Red Sox to use 100-year-old batboy
Avid fan had same position with Boston Braves
Arthur Giddon was a 13-year-old batboy for the Boston Braves when he met Babe Ruth and other baseball greats from the 1920s. When he turns 100 this weekend, he'll be a Boston batboy again.
Giddon will be presented with a special gift Saturday on the eve of his 100th birthday: the opportunity to serve as batboy for the Red Sox during their weekend series against the Yankees.
"I'm going to do whatever they tell me to do, like any good batboy," Giddon told the New York Times during an interview in his home in Bloomfield, Conn., a suburb of Hartford. "I'm hoping that after [Red Sox leadoff hitter] Jacoby Ellsbury gets the first hit I can go out and grab his bat, but I don't think they're going to allow me to do that."
Liability issues will limit Giddon's batboy activities to batting practice and not during the game, reports said. But the Red Sox are still very much looking forward to having Giddon hit the field with the Red Sox as they prepare to face the rival Yankees.
"Baseball itself is a celebration of generations, and a celebration of bringing them together," Susan Goodenow, the team's vice president for public affairs, told the Times. "The ability to bring someone here who has such a history in the game, such a unique experience, it's just great."
Giddon, reports on nbcconnecticut.com and in the Times said, served as batboy for the Braves in 1922 and '23. His time included a passing meeting with Ruth that, since Ruth played for the Yankees during that time, the Times attributed to taking place during Ruth's suspension for barnstorming the previous year. National League greats like Rogers Hornsby and Grover Cleveland Alexander came through the clubhouses Giddon worked.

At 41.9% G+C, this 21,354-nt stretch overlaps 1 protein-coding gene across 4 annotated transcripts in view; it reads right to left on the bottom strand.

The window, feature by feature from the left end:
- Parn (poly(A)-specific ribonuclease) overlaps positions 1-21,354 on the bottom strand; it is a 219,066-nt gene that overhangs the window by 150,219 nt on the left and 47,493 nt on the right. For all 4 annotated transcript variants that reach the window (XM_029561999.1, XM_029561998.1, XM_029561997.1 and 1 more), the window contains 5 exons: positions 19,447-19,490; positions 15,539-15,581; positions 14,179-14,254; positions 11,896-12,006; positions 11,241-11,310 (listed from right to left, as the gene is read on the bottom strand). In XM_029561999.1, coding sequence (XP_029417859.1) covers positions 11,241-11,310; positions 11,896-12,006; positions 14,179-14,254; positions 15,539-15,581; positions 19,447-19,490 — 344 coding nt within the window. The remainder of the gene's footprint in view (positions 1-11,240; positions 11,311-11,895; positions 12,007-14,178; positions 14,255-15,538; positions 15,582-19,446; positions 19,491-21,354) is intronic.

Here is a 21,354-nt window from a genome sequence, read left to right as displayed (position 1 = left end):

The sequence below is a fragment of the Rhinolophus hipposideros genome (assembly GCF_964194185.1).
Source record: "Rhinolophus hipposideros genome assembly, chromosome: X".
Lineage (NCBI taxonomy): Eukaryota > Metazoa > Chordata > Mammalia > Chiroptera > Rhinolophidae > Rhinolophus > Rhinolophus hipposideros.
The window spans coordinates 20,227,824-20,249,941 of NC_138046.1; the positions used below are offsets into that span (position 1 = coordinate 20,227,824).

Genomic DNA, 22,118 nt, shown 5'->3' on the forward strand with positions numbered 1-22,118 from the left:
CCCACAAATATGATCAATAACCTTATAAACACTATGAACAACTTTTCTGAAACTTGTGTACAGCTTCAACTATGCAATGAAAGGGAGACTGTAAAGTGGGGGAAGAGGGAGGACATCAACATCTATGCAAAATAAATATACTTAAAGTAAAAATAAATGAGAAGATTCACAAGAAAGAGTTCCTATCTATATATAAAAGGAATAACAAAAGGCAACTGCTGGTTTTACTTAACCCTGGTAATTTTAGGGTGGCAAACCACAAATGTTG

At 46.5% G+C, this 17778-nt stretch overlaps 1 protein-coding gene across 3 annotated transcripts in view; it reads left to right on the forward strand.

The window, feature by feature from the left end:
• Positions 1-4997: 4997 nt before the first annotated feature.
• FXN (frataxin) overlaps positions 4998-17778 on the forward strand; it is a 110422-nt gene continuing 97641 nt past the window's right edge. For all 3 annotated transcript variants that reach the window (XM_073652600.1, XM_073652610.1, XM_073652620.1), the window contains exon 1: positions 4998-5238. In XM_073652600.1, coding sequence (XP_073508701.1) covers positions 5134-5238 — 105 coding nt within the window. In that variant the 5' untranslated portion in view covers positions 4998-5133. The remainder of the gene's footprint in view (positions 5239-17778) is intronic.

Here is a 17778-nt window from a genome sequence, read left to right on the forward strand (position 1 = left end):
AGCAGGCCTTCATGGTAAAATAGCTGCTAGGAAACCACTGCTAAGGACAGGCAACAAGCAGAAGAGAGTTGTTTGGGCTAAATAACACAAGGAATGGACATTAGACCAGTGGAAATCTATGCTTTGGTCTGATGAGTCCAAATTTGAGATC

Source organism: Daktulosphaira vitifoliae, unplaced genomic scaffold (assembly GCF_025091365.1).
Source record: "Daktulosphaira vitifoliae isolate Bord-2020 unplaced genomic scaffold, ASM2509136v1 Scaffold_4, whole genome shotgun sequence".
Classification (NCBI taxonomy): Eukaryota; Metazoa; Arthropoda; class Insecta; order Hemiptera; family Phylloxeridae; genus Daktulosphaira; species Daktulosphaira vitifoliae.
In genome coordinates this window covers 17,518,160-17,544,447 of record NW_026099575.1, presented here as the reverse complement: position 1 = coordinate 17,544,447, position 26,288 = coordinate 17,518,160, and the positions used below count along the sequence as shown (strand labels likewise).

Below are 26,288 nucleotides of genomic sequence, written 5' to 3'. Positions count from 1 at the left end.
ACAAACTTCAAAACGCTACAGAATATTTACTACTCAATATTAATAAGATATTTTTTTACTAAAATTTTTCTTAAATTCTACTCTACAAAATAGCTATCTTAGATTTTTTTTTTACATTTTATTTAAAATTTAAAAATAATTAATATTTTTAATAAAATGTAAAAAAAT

Giddon, who went on to attend Harvard Law School and work for decades as a successful lawyer, got his batboy job simply by walking to Braves Field early for games, he said.
"I got to know the workmen at the clubhouse," he told the Times. "I'd run errands for the players -- I got a job picking up tonic bottles and putting them in the case. One day they asked me if I wanted to be a batboy, so I said sure."
It sounds as though that was his reaction when the Red Sox asked him if he'd like to reprise his role as batboy. An avid fan -- "Oh, the Red Sox! That's the best vitamin for him!" his wife of 61 years Harriett said -- Giddon keeps up with the Red Sox on television. His daughter Pam made a Red Sox jersey with "100" and "Big Pappy" on the back for Saturday.
"I'm exhilarated," Giddon told the Times. "I'll be more exhilarated if they give me an autographed ball of the team -- including the bat boy. Maybe he'll live to be 100, too."
John Schlegel is a national reporter for MLB.com. This story was not subject to the approval of Major League Baseball or its clubs.